This blog is my place to vent and share resources with other parents of children of trauma. I try to be open and honest about my feelings in order to help others know they are not alone. Therapeutic parenting of adopted teenagers with RAD and other severe mental illnesses and issues (plus "neurotypical" teens) , is not easy, and there are time when I say what I feel... at the moment. We're all human!

Wednesday, April 14, 2010

Katharine Leslie seminar - Coaching

Our job is to teach our children a whole new game plan with a completely different set of rules so that they can be successful members of our team and society. This is more info from Katharine Leslie's great book Coming to Grips with Attachment, which has much more details and even practice exercises.

1. Apply verbal explanations to bad/wrong behaviors aka "connecting the dots." Using as few words as possible, explain why the child is behaving that way and how the child feels (your guess is pretty accurate and better than the child's). You can ask the child to repeat your words to see if you got it right.
  • "You hit that child. You are scared of him."
  • "You are changing the subject. You are afraid of talking about this."
  • "You are out of your chair. You forgot to look around to see that others are not."
  • "You are bossing/ parenting. You want to control what's happening."
  • "You hugged that stranger. Hugging her is less scary for you than hugging me."

2. Coach or cue positive behaviors that you would like the child to perform.

Say to the child, "This is when you...

  • work hard because you want me to be proud of you."
  • bring me a book because you love me to read to you."
  • go tell that child you are sorry because you hurt him and you feel bad."
  • greet me at the door because you are hurt and need me to help you feel better."
  • move close to me because a stranger has just come in the room and that makes you nervous."

3. Coach or cue positive/truthful verbal interactions. If you ask the child the following statements she will likely deny the feelings and be defensive, but when they say the words it triggers a different part of the brain and they are less likely to feel defensive. When not in defense mode they can actually assess the words and the lesson behind the words might be internalized.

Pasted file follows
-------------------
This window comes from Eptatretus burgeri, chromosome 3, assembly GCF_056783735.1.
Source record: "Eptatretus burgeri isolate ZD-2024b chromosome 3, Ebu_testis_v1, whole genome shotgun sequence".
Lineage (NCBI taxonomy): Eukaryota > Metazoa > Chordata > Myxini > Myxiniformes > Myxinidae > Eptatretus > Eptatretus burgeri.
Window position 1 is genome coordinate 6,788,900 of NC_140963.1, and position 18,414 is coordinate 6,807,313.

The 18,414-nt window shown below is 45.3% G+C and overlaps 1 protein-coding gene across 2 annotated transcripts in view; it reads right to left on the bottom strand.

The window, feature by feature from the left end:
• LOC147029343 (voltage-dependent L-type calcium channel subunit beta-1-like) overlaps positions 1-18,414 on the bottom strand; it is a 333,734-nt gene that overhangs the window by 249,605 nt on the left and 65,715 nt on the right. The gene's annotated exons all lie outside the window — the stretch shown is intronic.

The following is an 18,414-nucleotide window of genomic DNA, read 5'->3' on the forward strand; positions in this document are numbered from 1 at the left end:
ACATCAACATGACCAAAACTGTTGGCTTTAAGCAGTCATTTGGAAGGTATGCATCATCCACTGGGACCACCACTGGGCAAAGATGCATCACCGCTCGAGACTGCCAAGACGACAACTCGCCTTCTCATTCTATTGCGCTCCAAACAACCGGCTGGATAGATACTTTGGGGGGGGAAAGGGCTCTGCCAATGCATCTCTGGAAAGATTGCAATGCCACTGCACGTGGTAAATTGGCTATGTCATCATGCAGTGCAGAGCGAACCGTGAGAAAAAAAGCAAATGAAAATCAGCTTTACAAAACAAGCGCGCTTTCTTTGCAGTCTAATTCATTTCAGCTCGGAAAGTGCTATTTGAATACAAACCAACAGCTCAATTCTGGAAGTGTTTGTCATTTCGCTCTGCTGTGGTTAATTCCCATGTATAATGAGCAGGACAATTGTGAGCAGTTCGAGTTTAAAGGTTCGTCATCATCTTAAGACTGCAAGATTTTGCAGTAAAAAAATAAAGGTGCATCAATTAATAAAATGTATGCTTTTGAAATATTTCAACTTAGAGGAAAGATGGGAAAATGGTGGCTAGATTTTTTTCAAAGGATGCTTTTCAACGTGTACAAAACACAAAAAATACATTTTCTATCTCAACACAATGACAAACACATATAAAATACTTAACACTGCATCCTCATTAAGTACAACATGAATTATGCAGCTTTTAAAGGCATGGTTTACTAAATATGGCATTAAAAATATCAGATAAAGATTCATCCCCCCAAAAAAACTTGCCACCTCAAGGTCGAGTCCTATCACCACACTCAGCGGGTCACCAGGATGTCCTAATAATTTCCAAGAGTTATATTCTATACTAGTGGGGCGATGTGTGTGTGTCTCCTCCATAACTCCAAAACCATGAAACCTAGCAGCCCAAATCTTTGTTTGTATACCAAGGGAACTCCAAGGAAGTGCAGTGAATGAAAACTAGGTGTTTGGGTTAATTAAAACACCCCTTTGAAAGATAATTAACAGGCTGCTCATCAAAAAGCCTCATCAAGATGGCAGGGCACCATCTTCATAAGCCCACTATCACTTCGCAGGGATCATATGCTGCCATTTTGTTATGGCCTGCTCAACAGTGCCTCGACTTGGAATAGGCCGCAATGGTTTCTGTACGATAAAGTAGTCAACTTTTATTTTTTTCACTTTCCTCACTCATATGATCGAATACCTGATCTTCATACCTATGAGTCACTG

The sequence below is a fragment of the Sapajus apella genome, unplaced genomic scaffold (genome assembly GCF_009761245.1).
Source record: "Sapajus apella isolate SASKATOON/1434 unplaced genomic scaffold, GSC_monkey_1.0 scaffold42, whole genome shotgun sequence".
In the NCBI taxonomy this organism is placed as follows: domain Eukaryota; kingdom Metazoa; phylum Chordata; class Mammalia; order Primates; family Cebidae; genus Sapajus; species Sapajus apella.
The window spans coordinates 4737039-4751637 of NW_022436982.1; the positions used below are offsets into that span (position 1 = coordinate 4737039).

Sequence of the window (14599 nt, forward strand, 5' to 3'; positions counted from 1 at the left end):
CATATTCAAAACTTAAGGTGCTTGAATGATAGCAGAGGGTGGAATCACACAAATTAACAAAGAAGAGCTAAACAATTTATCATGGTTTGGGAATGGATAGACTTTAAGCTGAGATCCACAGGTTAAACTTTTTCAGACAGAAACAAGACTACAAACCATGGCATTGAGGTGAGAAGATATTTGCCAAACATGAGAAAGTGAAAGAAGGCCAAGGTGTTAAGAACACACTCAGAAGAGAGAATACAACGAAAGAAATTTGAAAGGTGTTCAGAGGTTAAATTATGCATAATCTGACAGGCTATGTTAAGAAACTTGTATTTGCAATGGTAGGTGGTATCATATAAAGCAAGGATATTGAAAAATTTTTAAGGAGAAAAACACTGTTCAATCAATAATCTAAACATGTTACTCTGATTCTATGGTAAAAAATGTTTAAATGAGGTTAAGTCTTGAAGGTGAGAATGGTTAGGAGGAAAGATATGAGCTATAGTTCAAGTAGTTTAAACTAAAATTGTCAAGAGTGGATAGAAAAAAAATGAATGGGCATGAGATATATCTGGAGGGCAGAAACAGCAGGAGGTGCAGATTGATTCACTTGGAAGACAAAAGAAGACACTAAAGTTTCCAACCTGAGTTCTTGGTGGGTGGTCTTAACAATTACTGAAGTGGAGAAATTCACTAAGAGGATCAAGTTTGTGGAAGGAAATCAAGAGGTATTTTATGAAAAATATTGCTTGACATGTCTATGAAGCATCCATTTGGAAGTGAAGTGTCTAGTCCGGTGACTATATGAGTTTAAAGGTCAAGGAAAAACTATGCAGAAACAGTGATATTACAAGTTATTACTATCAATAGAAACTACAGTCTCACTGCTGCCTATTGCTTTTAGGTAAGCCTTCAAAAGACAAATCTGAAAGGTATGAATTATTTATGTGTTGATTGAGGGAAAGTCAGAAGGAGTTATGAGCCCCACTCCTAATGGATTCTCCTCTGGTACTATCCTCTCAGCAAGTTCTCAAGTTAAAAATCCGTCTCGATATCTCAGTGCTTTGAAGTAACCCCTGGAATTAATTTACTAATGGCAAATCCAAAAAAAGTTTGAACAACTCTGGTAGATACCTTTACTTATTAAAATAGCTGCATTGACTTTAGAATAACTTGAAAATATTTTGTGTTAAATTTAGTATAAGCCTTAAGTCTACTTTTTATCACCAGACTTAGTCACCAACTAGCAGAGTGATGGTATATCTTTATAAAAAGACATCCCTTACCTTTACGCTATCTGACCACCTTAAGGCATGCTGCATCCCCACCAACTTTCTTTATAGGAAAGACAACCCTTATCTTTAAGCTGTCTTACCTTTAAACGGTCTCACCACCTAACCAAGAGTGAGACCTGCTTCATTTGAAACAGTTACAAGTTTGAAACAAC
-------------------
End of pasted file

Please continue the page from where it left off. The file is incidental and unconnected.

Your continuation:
"This is when you say to me... (finish with the word "go" or "repeat.")

  • I feel embarrassed when I do something wrong. Go."
  • I am really worried about something."
  • I feel really angry when you tell me what to do."
  • I don't want to do my school work. School makes me feel dumb."
  • I like when we do arts and crafts. Thank you."
  • Thank you for helping me." "I needed it."
  • I don't want to do my chores. I want to play."

If your child does not respond to the cues the...

  • parent does not respond
  • parent says to the child, "You can try again later."
  • Parent is minimally responsive to the child until the child takes action either with words or behavior.

Notes:

Never ask your child why. That makes them defensive.

Coaching -

  • Lowers the caregiver's expectations of love and reciprocity and prevents the child from pretending a parent-child relationship which he knows nothing of.
  • Allows caregivers to focus less on diminishing or changing highly resistant negative "stop" behaviors and focus more on teaching positive "start" behaviors (much more pleasant!)
  • Allows caregiver to distance themselves from their emotional reactions to the child's behavior.

5 comments:

GB's Mom said...

So much to take in! Thanks for sharing.

J. said...

we coach a lot when we are dealing with "big feelings" it helps because someitmes they have a hard time just getting it out of their heads.

Radical Melody said...

I need to get better at coaching. I don't think it qualifies as coaching if it's said through clenched teeth. (But I've notched myself back from yelling. :)

Radical Melody said...

Mary --

Thanks for your helpful comment. I will, indeed, find the blog you recommended. I need inspiration right now. I feel like all I'm aspiring to is tolerability.

I read about RAD teens, especially boys, and thank God I'm not in that position. The whole concept of the child being stronger than me and the sexual overtones . . . that's why I'm frantic to get this under control now.

I reread Katharine's intro to that book on occasions that I need to dig up more compassion and patience. It helps me more than anything else to remember that she is not acting these ways on purpose. My daughter is very controlling and it has been challenging for me to understand the difference between controlling and intentional.

I look forward to getting to know you more.

Mel

marythemom said...

For help remembering they're not doing it on purpose I like Beyond Consequences, Logic and Control. I dont find it helps me much in helping the kids actually get better and I have to remember it's not my fault if they don't (these authors do a little too much parent blaming in my opinion, but it really, really helps me understand why the kids act the way they do).

For staying calm I like the Love and Logic books. They don't work very well on our kids (because they expect the kids to mature and do things because they want to please their parents), but they help me back off and coach instead of getting emotionally involved.

Another FANTASTIC blogger is Christine over at http://www.welcometomybrain.net/
search her site for her video series. The pee song will make you laugh until you cry (or pee your pants if your bladder is anything like mine!). The training series are priceless.

Mary in TX